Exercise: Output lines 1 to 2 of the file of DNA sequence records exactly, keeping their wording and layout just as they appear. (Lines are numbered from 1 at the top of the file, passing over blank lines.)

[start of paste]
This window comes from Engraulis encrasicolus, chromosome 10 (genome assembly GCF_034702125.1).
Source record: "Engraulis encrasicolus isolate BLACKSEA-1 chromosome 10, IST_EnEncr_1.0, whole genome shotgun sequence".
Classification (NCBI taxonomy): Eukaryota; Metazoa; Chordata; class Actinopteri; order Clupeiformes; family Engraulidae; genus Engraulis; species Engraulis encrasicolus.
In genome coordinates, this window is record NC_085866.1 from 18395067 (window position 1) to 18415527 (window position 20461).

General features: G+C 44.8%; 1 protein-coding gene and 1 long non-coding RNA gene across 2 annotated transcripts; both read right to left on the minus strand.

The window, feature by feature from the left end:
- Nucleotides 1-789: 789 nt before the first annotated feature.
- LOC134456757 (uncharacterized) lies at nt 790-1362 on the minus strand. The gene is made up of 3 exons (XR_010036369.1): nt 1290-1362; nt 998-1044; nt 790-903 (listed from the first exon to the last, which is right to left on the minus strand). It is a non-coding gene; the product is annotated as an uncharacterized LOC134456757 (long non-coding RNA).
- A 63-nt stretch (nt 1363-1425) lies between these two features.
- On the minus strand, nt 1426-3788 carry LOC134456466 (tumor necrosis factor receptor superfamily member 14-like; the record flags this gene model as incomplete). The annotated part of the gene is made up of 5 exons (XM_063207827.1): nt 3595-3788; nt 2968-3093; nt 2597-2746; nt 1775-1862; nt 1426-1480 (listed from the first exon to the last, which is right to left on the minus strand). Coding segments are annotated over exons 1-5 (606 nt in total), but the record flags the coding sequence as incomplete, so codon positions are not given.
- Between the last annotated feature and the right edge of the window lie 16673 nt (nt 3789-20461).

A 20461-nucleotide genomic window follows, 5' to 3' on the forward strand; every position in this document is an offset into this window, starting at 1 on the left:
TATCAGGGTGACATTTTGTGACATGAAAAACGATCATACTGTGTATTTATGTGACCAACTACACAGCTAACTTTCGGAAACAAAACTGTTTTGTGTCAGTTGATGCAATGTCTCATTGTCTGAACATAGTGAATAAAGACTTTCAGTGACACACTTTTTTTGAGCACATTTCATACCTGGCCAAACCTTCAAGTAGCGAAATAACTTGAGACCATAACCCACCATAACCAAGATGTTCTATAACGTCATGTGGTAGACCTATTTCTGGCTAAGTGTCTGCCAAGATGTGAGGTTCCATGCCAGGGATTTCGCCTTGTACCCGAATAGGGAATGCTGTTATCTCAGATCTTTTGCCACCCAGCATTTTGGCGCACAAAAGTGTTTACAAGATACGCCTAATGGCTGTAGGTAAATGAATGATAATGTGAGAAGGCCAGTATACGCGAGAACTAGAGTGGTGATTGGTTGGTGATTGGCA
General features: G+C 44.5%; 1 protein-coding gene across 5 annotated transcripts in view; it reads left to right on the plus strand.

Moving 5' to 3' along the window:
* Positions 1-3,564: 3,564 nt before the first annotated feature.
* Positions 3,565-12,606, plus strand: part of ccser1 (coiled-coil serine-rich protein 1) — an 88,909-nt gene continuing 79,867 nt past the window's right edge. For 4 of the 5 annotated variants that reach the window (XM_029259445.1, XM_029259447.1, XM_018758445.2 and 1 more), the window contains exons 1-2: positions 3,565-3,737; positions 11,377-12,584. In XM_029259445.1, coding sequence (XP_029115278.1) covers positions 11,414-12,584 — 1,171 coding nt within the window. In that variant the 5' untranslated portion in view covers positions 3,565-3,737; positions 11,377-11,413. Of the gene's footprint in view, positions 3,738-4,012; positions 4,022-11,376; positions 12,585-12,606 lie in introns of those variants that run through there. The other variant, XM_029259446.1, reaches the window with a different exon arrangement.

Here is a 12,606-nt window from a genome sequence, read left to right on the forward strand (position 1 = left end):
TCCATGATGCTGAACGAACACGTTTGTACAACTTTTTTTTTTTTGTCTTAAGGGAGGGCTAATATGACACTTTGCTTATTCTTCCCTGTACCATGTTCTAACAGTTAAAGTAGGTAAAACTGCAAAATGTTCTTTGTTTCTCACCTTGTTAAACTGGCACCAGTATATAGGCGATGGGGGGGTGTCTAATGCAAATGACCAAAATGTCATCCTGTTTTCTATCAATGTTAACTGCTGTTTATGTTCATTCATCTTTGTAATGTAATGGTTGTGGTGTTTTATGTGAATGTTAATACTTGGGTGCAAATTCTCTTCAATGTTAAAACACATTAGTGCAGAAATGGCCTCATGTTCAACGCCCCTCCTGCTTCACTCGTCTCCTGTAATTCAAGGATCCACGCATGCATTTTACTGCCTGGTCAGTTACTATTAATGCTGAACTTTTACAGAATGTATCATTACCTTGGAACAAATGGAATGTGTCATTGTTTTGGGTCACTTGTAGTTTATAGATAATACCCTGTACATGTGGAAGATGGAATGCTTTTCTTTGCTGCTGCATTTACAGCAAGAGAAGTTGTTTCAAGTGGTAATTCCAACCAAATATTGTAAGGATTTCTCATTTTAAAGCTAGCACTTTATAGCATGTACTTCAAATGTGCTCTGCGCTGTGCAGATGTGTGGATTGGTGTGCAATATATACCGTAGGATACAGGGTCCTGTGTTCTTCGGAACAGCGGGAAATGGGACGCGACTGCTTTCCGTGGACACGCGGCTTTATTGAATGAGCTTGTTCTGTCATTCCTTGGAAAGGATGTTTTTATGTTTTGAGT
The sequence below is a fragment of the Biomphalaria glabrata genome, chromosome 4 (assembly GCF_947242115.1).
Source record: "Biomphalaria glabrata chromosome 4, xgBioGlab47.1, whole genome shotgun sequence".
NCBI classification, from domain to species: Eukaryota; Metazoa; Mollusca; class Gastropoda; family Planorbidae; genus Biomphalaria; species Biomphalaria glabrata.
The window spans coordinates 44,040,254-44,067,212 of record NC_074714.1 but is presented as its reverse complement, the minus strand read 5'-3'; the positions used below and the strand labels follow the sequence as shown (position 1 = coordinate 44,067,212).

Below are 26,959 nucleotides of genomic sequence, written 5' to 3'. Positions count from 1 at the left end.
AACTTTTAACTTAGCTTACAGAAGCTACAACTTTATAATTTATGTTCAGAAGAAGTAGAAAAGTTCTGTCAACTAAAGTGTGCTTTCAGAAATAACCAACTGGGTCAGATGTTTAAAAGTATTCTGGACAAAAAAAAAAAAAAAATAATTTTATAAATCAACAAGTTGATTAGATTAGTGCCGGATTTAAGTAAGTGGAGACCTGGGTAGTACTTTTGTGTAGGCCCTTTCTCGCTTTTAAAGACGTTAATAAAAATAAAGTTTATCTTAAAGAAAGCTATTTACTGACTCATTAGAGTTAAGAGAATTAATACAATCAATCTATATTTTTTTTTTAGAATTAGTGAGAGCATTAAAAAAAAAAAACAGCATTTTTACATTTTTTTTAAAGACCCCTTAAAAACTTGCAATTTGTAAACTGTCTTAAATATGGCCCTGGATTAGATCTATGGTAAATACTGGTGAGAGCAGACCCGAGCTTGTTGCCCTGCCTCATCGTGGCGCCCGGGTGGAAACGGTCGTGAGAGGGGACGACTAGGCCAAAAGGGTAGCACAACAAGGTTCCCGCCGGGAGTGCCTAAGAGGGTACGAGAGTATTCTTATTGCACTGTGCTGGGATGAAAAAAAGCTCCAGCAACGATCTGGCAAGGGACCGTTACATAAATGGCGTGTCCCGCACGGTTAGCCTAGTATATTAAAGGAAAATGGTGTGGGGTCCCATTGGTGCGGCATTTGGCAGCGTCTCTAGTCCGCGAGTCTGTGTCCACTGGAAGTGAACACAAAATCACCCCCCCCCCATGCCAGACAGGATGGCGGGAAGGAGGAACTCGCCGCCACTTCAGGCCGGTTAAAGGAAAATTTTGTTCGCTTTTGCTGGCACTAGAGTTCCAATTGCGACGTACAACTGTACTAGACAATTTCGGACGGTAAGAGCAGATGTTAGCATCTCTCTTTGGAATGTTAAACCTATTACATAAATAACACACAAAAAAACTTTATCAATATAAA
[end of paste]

This window comes from Engraulis encrasicolus, chromosome 10 (genome assembly GCF_034702125.1).
Source record: "Engraulis encrasicolus isolate BLACKSEA-1 chromosome 10, IST_EnEncr_1.0, whole genome shotgun sequence".